GAME Score for Patients With Metastatic Colorectal Cancer

Key Points

  • Scoring depended on these factors: KRAS-mutated tumors, carcinoembryonic antigen level of 20 ng/mL or more, primary tumor lymph node metastasis, Tumor Burden Score between 3 and 8 or 9 and over, and extrahepatic disease.
  • The GAME system includes traditional Fong indicators, such as the presence of tumor cells in the lymph nodes, but adds two new factors.
  • When compared, the GAME system outperformed the Fong system in a “modest but statistically significant way.”

Surgical oncologists at the Johns Hopkins University School of Medicine may have developed an improved scoring system for predicting survival in people with colorectal cancers that have metastasized to the liver. According to the researchers, the system, called the Genetic and Morphological Evaluation (GAME) score, will provide the ability to more reliably predict outcomes, aid in setting realistic expectations for patients, and help physicians tailor treatment plans to maximize patient survival. Data on the scoring system were published by Margonis et al in the British Journal of Surgery.

The Johns Hopkins team had been scoring patients using the “gold standard” Fong system, developed in 1999, but many patient outcomes were inconsistent with their prognoses. So the team sought a new approach based on data from 502 patients with colorectal cancer and liver metastases who underwent liver tumor surgery at The Johns Hopkins Hospital from 2000 through 2015.

Statistical analysis identified six separate predictors of poor survival, and points were assigned to each based on their predictive power, as demonstrated by patient survival. The GAME score was calculated by allocating points to each patient according to the presence of these predictive factors: KRAS-mutated tumors (1 point), carcinoembryonic antigen level of 20 ng/mL or more (1 point), primary tumor lymph node metastasis (1 point), Tumor Burden Score between 3 and 8 (1 point) or 9 and over (2 points), and extrahepatic disease (2 points).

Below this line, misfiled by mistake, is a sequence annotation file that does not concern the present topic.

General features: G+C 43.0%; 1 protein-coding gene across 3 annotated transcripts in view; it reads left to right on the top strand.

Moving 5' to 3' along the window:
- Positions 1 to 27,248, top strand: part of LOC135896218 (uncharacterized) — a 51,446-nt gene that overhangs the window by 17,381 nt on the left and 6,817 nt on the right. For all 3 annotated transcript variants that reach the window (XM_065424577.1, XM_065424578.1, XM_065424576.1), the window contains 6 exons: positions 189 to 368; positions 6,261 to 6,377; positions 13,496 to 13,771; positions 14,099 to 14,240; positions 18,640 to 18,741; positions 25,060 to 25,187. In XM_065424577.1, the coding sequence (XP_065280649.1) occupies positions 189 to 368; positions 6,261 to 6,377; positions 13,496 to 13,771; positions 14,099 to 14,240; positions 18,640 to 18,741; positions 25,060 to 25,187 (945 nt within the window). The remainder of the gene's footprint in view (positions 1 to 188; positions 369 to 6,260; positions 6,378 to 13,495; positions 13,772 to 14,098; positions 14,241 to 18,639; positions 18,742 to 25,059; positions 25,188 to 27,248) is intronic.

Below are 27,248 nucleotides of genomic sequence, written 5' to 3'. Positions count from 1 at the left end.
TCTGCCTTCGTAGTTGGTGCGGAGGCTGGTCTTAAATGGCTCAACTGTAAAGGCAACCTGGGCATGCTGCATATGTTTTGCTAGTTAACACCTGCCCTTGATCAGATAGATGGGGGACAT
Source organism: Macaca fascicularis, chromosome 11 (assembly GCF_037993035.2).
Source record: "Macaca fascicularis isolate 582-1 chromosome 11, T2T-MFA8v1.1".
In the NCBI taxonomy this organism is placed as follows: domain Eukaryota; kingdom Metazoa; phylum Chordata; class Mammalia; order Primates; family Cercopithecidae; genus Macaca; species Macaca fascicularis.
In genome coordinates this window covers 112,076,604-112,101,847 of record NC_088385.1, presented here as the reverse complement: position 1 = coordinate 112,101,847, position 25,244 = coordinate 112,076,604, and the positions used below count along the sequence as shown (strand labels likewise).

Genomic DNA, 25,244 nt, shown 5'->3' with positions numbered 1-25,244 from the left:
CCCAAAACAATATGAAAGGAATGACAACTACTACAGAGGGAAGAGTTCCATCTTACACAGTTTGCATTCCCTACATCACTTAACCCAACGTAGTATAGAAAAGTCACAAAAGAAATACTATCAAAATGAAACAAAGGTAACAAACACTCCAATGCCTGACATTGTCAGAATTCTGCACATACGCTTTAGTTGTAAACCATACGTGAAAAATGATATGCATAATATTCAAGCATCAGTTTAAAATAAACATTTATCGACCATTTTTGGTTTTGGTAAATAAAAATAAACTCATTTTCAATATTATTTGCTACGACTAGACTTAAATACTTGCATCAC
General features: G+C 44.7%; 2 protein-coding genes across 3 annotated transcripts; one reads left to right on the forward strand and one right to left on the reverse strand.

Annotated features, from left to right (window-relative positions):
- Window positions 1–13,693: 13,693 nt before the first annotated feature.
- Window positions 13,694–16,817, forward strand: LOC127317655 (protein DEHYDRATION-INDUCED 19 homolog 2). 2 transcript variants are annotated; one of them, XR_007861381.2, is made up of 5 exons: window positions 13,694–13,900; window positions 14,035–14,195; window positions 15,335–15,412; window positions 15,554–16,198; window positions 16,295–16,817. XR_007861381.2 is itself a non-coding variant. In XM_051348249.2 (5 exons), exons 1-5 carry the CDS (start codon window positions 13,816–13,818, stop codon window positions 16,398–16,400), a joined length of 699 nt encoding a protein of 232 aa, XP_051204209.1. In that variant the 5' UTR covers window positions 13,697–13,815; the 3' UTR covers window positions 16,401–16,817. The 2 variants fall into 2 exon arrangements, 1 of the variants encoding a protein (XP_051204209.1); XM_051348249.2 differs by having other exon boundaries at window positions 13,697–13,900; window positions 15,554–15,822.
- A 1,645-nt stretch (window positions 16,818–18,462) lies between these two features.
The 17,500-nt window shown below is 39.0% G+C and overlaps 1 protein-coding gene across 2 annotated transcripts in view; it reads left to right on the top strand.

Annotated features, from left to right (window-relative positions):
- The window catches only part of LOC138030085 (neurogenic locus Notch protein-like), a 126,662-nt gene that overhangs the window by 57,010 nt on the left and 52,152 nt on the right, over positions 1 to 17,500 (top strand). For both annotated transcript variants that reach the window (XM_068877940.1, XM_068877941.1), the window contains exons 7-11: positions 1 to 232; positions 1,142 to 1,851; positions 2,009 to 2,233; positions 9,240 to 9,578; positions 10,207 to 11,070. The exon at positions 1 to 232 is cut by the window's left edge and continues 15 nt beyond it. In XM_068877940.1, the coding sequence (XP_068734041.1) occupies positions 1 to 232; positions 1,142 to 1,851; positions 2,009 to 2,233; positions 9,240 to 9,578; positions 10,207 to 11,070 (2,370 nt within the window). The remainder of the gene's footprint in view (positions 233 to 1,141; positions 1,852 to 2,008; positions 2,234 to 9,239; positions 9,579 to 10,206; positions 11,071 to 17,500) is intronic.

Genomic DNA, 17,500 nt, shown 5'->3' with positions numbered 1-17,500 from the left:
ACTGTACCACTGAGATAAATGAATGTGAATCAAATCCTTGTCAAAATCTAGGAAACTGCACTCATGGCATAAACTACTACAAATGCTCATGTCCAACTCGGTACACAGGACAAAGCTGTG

The researchers noted the GAME system includes traditional Fong indicators, such as the presence of tumor cells in the lymph nodes, but adds two new factors, including the presence of mutations in the KRAS gene. When compared, the GAME system outperformed the Fong system in a “modest but statistically significant way,” both on the Johns Hopkins patient data and another set of data from Memorial Sloan Kettering Cancer Center. The high-risk group in the Johns Hopkins cohort (GAME score ≥ 4 points) had a 5-year overall survival rate of 11%, compared with 73.4% for those in the low-risk group (score = 0–1 point). Importantly, in cohorts from both the Johns Hopkins and Sloan Kettering (747 patients), the discriminatory capacity of the GAME score was superior to that of the Fong score, they pointed out.

The content in this post has not been reviewed by the American Society of Clinical Oncology, Inc. (ASCO®) and does not necessarily reflect the ideas and opinions of ASCO®.


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